On a recent weekend in Melbourne, a mate -“ a young, cool dyke with typically young, cool, dyke hair -“ asked me to write a column about the lesbian obsession with all things hairy. I scoffed. Surely there were more important things in the greater dyke world to think about, like playing soccer and getting smashed. Or not getting recognised enough by dick-obsessed gay men.
But that night, staring through the smoke and beer mist of a big night at the Glasshouse Hotel, I thought she was on to something. Except for me (my hair travels through six-months-between-cut cycles -“ from short and great through medium and boring to long and ridiculous), every woman in the bar had spent some serious time sculpting, shaving, dying, wrestling with or just generally obsessing over her hair.
So, to steal a quote from my well-coiffed friend, what is it with lesbians and their hair anyway? From the fabulously authentic mullets that came to town during last year’s dyke hair Olympics, the Gay Games, to the almost weekly style changes that take place in the Star’s advertising department, dykes generally have pretty hardcore hair.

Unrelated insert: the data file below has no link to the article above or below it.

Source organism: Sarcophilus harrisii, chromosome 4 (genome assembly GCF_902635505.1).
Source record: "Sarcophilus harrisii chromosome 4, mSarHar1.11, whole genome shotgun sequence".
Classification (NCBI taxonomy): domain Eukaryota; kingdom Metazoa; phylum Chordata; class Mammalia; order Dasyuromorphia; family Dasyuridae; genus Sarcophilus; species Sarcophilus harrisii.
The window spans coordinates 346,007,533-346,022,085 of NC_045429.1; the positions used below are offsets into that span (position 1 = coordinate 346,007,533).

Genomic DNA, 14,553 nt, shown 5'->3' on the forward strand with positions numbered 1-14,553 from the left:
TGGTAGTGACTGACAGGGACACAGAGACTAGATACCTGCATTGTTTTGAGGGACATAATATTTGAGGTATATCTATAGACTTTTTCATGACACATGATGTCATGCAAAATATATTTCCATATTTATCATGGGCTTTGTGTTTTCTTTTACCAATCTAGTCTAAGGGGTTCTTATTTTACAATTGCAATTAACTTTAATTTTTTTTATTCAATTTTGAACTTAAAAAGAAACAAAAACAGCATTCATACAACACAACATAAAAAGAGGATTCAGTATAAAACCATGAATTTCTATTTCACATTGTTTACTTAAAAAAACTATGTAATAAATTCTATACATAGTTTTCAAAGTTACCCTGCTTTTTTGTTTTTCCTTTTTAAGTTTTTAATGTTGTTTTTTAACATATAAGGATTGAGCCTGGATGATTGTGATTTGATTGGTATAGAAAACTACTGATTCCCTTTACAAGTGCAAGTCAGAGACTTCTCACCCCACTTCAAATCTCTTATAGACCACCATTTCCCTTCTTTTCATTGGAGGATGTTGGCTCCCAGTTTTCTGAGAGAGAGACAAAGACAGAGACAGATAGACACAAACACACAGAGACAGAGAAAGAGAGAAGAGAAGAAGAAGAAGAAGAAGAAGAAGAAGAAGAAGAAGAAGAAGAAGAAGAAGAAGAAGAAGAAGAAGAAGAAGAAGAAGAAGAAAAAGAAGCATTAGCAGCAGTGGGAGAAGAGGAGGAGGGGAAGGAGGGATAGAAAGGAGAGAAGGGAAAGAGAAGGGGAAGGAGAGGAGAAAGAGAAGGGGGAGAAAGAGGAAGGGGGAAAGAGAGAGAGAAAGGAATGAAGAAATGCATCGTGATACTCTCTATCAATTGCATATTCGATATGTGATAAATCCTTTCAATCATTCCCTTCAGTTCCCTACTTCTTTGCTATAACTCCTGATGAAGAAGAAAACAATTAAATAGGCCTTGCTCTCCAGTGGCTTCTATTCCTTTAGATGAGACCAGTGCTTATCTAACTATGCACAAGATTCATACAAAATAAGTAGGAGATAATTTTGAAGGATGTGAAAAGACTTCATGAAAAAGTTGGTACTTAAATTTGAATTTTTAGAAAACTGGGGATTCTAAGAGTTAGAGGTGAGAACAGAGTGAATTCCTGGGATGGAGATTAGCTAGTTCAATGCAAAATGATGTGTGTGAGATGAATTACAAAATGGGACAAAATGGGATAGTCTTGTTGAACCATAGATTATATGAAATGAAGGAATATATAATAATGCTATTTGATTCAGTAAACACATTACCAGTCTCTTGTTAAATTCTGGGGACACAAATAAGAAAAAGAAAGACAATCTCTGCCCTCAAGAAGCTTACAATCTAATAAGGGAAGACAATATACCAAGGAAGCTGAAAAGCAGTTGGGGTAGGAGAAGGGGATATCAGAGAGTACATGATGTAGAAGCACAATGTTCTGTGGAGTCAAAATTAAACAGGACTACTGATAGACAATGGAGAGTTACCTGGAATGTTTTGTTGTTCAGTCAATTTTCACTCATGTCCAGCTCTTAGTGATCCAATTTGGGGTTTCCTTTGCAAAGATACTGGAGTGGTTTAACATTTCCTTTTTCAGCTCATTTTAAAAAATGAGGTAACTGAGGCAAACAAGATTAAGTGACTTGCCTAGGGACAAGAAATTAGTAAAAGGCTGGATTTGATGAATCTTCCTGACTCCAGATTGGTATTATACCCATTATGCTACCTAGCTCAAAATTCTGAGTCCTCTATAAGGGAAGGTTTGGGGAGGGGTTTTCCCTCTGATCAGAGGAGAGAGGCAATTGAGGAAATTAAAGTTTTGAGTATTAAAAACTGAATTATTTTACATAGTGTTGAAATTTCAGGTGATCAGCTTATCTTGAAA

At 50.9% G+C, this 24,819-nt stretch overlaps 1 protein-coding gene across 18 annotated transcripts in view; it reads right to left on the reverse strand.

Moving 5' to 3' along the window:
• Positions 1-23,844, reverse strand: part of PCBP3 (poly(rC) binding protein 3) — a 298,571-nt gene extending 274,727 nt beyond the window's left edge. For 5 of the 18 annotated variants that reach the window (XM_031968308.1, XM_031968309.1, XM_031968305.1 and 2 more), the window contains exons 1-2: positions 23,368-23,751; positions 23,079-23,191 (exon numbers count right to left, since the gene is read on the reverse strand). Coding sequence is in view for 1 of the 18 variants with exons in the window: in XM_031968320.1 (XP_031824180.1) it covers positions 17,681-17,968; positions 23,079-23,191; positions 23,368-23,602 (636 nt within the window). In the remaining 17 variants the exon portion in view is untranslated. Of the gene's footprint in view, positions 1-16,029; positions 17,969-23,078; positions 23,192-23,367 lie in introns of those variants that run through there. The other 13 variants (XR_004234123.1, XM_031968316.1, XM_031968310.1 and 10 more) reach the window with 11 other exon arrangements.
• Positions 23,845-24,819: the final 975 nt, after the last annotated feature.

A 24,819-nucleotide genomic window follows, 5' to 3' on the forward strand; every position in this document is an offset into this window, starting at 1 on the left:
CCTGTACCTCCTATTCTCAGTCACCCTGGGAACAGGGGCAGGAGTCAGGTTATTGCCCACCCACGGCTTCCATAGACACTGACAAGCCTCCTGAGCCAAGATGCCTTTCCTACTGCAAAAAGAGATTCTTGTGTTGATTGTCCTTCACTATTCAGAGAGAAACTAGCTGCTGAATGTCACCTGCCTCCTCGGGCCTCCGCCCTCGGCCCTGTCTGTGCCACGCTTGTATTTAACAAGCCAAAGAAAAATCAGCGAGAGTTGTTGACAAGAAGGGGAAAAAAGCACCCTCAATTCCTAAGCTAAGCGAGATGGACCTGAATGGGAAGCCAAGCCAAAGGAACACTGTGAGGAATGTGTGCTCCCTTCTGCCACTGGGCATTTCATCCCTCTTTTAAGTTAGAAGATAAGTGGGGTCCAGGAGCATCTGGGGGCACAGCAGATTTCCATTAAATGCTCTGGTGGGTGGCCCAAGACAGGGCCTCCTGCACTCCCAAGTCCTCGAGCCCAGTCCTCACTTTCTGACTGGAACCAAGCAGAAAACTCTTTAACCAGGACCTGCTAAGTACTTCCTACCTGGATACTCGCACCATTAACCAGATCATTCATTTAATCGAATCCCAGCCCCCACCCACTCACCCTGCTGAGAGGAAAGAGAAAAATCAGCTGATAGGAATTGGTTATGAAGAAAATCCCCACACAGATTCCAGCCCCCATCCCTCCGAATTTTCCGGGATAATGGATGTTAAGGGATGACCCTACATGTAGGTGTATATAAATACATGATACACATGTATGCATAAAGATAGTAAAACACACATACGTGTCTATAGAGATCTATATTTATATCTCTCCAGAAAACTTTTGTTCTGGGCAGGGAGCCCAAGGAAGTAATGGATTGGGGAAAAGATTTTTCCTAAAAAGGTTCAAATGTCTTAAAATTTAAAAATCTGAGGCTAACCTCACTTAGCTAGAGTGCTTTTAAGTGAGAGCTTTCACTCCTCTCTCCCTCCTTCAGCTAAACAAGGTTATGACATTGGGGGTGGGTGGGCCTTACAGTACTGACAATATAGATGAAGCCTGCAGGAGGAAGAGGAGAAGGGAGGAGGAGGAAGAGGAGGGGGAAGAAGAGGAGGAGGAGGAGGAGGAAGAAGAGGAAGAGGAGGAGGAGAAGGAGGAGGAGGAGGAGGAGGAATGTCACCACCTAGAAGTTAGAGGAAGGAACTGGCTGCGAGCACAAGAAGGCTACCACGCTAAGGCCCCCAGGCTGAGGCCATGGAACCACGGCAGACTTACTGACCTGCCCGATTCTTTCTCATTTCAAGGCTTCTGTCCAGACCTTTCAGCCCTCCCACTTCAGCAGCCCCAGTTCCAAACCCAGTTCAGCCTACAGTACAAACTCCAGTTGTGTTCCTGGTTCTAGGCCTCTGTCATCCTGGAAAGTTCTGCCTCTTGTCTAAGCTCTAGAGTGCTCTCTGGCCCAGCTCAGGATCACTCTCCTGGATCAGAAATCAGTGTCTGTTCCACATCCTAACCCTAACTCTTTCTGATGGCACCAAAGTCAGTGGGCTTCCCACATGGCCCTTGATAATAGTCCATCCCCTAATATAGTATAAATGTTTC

This statement does not include women with long hair. It does, however, include the high percentage of women who choose standard dyke haircuts numbers one through five. I’m not sure if this is scientifically proven, but SDH number ones seem to be favoured at the Bumpher Bar, while the Lord Roberts sees more SDH fives. But whether we choose an SDH or ODH (Other, or Original Dyke Haircut), we can all stand united by our addictions to full-on product use.
Well, not all of us. The Gay Games is really pissing me off, a buddy from New York told me, walking along Oxford St last year. I mean, why don’t these women use some product?
I’m happy to admit to being a hair product whore -“ if it’s glueish and in a small plastic bucket, I will put it on and hope for the best. Finding the right product is a less simple task for others, who put their choice of stuff up on a pedestal and refuse anything else. Recently, my girlfriend’s hairdresser ran out of her chosen brand of product, a typically nice smelling blue substance that is -“ in price terms -“ the cocaine of the hair product world.
What followed was a long march around Darlinghurst, a lot of dismissals of inferior brands, and ultimately, an unsatisfying purchase. It’s just not the same, she said, at the fourth, eighth and 20th stop. It just doesn’t work.
In the end, she was brave. As we all must be. Even those girls with hairdressers for girlfriends sometimes run out of product or wake up looking like they’ve been in a pencil sharpener on an angle. Like my hair does, as I write this.
But I’m prepared for the worst. If my hair never recovers, if it looks like this forever, I’m going to apply for a government grant and turn my hair into a one-woman festival circuit show.